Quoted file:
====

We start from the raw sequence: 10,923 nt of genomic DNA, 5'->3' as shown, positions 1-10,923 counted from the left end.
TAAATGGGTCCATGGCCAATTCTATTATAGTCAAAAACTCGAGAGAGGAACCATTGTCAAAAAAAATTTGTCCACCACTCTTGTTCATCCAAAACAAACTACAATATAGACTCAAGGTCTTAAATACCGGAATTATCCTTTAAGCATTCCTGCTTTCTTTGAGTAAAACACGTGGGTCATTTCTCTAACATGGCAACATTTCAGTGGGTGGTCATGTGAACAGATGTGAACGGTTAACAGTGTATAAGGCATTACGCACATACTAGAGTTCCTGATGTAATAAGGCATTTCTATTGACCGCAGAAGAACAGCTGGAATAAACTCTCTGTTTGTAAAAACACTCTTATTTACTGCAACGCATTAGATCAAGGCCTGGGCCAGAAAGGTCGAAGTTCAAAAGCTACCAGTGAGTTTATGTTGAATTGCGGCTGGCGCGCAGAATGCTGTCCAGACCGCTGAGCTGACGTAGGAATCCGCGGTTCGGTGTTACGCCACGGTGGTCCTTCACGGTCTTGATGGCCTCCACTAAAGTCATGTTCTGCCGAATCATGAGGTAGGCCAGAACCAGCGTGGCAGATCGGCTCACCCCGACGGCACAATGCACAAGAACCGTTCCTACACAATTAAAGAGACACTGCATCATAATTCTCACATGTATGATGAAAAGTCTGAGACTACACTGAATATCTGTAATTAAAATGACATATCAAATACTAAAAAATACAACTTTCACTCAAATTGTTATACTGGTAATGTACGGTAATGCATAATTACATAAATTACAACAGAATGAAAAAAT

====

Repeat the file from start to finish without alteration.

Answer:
We start from the raw sequence: 10,923 nt of genomic DNA, 5'->3' as shown, positions 1-10,923 counted from the left end.
TAAATGGGTCCATGGCCAATTCTATTATAGTCAAAAACTCGAGAGAGGAACCATTGTCAAAAAAAATTTGTCCACCACTCTTGTTCATCCAAAACAAACTACAATATAGACTCAAGGTCTTAAATACCGGAATTATCCTTTAAGCATTCCTGCTTTCTTTGAGTAAAACACGTGGGTCATTTCTCTAACATGGCAACATTTCAGTGGGTGGTCATGTGAACAGATGTGAACGGTTAACAGTGTATAAGGCATTACGCACATACTAGAGTTCCTGATGTAATAAGGCATTTCTATTGACCGCAGAAGAACAGCTGGAATAAACTCTCTGTTTGTAAAAACACTCTTATTTACTGCAACGCATTAGATCAAGGCCTGGGCCAGAAAGGTCGAAGTTCAAAAGCTACCAGTGAGTTTATGTTGAATTGCGGCTGGCGCGCAGAATGCTGTCCAGACCGCTGAGCTGACGTAGGAATCCGCGGTTCGGTGTTACGCCACGGTGGTCCTTCACGGTCTTGATGGCCTCCACTAAAGTCATGTTCTGCCGAATCATGAGGTAGGCCAGAACCAGCGTGGCAGATCGGCTCACCCCGACGGCACAATGCACAAGAACCGTTCCTACACAATTAAAGAGACACTGCATCATAATTCTCACATGTATGATGAAAAGTCTGAGACTACACTGAATATCTGTAATTAAAATGACATATCAAATACTAAAAAATACAACTTTCACTCAAATTGTTATACTGGTAATGTACGGTAATGCATAATTACATAAATTACAACAGAATGAAAAAAT